Diplomatic Assurances in Cases of Expulsion to Torture: A Critical Analysis

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Diplomatic assurances in the cases of expulsion to torture, or simply promises not to torture, have raised substantial questions regarding the legality of this practice in international law. The main reason for this criticism is that this practice is mitigation on the principle of non-refoulement to torture, as the most prominent norm of customary international law or jus cogens. This article investigates the origin and nature of this practice and discovers how security concerns of states in the aftermath of the 9/11 attacks and the global war on terror have brought diplomatic assurances into the spotlight more than ever. Thereafter, by critically analysing the existing case law encompassing diplomatic assurances for expulsion to torture, this article suggests that a more structured framework, perhaps something similar to treaties, is needed in order to strengthen the enforcement and monitoring mechanisms of promises not to torture.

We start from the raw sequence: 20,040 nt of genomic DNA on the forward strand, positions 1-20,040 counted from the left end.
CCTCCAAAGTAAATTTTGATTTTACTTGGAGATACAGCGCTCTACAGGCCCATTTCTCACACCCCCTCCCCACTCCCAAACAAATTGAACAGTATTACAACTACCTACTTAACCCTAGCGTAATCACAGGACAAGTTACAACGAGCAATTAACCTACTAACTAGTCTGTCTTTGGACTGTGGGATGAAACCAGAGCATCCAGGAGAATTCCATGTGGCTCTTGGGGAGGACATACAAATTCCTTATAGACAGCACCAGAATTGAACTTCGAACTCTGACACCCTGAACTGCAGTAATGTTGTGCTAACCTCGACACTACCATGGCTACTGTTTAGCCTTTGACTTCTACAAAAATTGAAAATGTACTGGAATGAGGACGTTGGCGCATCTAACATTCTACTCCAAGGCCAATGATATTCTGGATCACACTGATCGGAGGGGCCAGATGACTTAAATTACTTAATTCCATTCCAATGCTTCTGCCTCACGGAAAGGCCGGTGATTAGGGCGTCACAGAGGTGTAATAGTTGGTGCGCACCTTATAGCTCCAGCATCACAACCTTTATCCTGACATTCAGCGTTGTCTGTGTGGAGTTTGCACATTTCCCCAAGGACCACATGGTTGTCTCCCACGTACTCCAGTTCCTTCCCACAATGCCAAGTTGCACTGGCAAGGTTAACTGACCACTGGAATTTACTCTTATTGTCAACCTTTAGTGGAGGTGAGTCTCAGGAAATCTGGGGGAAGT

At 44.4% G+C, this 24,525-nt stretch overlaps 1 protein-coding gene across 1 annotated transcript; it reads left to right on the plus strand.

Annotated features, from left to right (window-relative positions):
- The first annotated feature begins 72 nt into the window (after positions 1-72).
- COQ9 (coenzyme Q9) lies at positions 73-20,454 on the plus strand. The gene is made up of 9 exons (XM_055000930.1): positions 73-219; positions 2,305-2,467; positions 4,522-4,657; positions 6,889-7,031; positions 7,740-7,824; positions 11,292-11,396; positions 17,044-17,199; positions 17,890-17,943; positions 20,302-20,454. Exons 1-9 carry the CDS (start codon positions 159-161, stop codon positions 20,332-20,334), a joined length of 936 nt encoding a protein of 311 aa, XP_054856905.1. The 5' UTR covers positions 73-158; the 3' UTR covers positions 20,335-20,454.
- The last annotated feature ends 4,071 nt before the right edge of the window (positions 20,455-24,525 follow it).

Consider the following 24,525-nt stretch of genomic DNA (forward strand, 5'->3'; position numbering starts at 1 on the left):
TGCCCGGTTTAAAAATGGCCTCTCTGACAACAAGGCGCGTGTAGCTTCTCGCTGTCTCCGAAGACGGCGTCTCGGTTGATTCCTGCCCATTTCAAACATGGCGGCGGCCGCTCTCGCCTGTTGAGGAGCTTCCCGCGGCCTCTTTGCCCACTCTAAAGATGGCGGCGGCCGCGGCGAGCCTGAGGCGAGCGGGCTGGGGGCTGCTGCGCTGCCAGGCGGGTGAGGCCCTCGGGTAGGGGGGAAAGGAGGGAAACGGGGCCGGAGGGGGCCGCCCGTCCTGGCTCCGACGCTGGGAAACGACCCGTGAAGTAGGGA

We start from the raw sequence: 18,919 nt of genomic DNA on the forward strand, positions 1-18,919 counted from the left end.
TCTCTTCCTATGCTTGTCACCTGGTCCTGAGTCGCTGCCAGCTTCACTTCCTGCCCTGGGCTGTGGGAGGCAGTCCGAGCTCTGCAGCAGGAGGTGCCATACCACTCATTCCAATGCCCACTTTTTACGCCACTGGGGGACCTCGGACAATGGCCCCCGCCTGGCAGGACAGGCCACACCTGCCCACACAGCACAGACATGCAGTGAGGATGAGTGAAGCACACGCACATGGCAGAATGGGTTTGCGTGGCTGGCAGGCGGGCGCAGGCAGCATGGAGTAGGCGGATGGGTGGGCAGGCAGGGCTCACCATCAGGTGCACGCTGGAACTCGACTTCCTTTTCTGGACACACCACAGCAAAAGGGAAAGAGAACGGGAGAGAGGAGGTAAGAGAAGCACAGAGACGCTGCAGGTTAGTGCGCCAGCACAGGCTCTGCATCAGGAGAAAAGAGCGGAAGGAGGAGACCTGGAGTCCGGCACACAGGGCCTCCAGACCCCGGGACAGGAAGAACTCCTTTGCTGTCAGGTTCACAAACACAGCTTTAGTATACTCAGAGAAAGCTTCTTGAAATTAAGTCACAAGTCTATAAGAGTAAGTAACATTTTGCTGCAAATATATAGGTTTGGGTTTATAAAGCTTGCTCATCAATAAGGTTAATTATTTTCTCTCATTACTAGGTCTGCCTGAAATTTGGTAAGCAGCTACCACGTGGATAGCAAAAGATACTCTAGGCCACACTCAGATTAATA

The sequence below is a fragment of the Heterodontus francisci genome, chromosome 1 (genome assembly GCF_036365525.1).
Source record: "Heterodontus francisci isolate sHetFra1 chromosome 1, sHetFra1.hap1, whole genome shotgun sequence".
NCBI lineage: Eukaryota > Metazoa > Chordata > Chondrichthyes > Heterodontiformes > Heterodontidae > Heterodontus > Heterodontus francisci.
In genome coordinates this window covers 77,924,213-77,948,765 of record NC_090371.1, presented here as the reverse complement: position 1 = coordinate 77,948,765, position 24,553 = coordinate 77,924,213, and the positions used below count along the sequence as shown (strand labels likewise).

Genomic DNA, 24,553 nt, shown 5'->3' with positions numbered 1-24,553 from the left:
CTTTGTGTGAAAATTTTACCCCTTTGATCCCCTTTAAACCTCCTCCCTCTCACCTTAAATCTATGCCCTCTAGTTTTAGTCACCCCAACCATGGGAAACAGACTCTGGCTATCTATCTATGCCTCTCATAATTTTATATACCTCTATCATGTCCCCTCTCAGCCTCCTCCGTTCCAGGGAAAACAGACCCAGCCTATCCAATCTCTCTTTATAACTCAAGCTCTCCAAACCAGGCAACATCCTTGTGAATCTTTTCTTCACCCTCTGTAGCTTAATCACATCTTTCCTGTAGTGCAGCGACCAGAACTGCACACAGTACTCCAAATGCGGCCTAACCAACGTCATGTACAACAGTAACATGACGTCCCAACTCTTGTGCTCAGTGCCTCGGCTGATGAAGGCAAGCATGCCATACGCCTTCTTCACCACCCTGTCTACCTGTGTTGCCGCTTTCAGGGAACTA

Original languageEnglish
JournalFinnish yearbook of international law
Pages (from-to)51–74
Number of pages24
Publication statusPublished - 11 Jan 2018
MoE publication typeA1 Journal article-refereed

Fields of Science

  • 513 Law
  • International Law
  • Human Rights Law
  • Refugee Law
  • Extradition Law

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